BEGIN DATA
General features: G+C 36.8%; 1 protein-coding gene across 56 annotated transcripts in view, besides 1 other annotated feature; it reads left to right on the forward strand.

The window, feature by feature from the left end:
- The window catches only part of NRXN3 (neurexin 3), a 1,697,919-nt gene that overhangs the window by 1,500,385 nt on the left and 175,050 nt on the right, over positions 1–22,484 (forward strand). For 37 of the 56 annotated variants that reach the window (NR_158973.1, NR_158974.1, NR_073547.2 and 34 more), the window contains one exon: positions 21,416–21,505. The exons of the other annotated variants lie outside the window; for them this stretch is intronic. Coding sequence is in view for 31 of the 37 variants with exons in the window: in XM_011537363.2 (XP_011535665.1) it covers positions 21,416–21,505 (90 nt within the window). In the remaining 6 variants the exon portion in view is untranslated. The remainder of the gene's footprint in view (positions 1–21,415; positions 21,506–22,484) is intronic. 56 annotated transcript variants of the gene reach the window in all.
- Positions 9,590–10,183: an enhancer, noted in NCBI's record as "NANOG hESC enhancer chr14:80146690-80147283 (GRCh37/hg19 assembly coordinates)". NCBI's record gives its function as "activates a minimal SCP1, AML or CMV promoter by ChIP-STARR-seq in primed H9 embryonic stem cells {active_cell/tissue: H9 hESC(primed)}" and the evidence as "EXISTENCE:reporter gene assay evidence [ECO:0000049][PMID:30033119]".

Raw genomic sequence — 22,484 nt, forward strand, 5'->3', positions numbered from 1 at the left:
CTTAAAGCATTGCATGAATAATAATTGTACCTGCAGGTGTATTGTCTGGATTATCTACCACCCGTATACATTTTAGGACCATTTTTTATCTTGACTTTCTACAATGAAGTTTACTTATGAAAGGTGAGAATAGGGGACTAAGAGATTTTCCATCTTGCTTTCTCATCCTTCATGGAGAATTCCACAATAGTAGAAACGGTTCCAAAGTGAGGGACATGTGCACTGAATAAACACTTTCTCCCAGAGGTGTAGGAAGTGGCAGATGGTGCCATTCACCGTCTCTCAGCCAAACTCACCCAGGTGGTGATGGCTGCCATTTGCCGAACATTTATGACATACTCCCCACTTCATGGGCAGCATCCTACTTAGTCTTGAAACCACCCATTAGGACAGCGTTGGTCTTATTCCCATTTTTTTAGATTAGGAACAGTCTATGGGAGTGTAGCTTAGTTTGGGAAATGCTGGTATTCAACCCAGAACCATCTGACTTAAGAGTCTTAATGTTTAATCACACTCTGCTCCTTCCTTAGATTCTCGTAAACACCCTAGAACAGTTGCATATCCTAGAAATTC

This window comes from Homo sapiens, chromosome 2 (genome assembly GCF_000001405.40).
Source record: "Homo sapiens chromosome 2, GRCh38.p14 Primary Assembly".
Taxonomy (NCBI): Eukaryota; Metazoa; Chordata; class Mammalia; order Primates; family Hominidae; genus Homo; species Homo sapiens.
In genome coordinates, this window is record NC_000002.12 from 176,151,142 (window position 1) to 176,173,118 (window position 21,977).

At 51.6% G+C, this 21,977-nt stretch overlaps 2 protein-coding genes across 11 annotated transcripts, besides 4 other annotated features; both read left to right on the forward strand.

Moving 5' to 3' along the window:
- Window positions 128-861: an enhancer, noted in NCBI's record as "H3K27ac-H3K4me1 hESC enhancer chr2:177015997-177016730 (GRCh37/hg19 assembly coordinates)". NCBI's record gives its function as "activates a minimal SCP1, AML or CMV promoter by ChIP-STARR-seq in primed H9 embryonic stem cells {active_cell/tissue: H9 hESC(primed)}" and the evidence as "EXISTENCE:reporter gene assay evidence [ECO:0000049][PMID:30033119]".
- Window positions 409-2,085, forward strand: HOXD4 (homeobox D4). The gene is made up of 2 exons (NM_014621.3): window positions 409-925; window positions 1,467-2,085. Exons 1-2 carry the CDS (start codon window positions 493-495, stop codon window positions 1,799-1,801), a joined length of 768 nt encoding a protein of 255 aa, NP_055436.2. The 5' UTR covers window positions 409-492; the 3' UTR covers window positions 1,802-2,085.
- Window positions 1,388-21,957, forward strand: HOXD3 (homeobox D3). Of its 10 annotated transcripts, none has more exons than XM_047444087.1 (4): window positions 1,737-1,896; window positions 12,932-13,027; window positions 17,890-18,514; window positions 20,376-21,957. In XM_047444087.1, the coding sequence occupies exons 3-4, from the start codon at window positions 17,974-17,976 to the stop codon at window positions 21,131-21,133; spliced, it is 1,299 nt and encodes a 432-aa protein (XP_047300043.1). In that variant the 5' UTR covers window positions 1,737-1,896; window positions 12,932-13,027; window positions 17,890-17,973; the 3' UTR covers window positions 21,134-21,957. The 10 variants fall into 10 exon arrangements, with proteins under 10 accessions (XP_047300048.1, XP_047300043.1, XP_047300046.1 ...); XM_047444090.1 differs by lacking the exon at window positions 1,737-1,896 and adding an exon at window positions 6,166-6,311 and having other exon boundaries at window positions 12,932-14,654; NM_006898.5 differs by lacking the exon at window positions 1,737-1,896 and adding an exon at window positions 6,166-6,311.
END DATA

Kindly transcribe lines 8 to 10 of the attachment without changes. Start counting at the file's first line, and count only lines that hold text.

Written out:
Source record: "Homo sapiens chromosome 2, GRCh38.p14 Primary Assembly".
Taxonomy (NCBI): Eukaryota; Metazoa; Chordata; class Mammalia; order Primates; family Hominidae; genus Homo; species Homo sapiens.
In genome coordinates, this window is record NC_000002.12 from 176,151,142 (window position 1) to 176,173,118 (window position 21,977).